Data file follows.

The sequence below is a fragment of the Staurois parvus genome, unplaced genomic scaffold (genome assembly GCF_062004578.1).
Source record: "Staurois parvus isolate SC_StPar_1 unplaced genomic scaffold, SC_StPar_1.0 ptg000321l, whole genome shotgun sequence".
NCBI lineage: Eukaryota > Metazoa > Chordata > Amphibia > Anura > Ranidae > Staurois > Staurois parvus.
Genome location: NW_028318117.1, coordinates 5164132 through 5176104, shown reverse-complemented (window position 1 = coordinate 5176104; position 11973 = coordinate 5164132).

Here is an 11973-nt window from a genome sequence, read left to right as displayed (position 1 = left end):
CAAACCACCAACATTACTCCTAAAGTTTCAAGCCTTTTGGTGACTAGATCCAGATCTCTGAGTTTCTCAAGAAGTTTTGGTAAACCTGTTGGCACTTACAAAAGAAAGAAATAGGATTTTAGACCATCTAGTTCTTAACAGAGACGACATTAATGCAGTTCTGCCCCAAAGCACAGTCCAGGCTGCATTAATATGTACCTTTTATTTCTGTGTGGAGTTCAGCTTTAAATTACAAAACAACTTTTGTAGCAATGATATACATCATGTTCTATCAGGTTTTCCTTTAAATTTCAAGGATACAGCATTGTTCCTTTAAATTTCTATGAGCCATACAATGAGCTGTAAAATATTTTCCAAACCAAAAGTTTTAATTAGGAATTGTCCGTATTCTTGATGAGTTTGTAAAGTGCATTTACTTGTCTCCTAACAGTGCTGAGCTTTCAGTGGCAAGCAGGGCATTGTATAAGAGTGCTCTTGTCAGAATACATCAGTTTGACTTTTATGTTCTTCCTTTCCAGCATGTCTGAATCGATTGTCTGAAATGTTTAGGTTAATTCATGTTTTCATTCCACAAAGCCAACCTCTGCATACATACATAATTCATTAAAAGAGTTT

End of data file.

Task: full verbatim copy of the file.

The sequence below is a fragment of the Staurois parvus genome, unplaced genomic scaffold (genome assembly GCF_062004578.1).
Source record: "Staurois parvus isolate SC_StPar_1 unplaced genomic scaffold, SC_StPar_1.0 ptg000321l, whole genome shotgun sequence".
NCBI lineage: Eukaryota > Metazoa > Chordata > Amphibia > Anura > Ranidae > Staurois > Staurois parvus.
Genome location: NW_028318117.1, coordinates 5164132 through 5176104, shown reverse-complemented (window position 1 = coordinate 5176104; position 11973 = coordinate 5164132).

Here is an 11973-nt window from a genome sequence, read left to right as displayed (position 1 = left end):
CAAACCACCAACATTACTCCTAAAGTTTCAAGCCTTTTGGTGACTAGATCCAGATCTCTGAGTTTCTCAAGAAGTTTTGGTAAACCTGTTGGCACTTACAAAAGAAAGAAATAGGATTTTAGACCATCTAGTTCTTAACAGAGACGACATTAATGCAGTTCTGCCCCAAAGCACAGTCCAGGCTGCATTAATATGTACCTTTTATTTCTGTGTGGAGTTCAGCTTTAAATTACAAAACAACTTTTGTAGCAATGATATACATCATGTTCTATCAGGTTTTCCTTTAAATTTCAAGGATACAGCATTGTTCCTTTAAATTTCTATGAGCCATACAATGAGCTGTAAAATATTTTCCAAACCAAAAGTTTTAATTAGGAATTGTCCGTATTCTTGATGAGTTTGTAAAGTGCATTTACTTGTCTCCTAACAGTGCTGAGCTTTCAGTGGCAAGCAGGGCATTGTATAAGAGTGCTCTTGTCAGAATACATCAGTTTGACTTTTATGTTCTTCCTTTCCAGCATGTCTGAATCGATTGTCTGAAATGTTTAGGTTAATTCATGTTTTCATTCCACAAAGCCAACCTCTGCATACATACATAATTCATTAAAAGAGTTT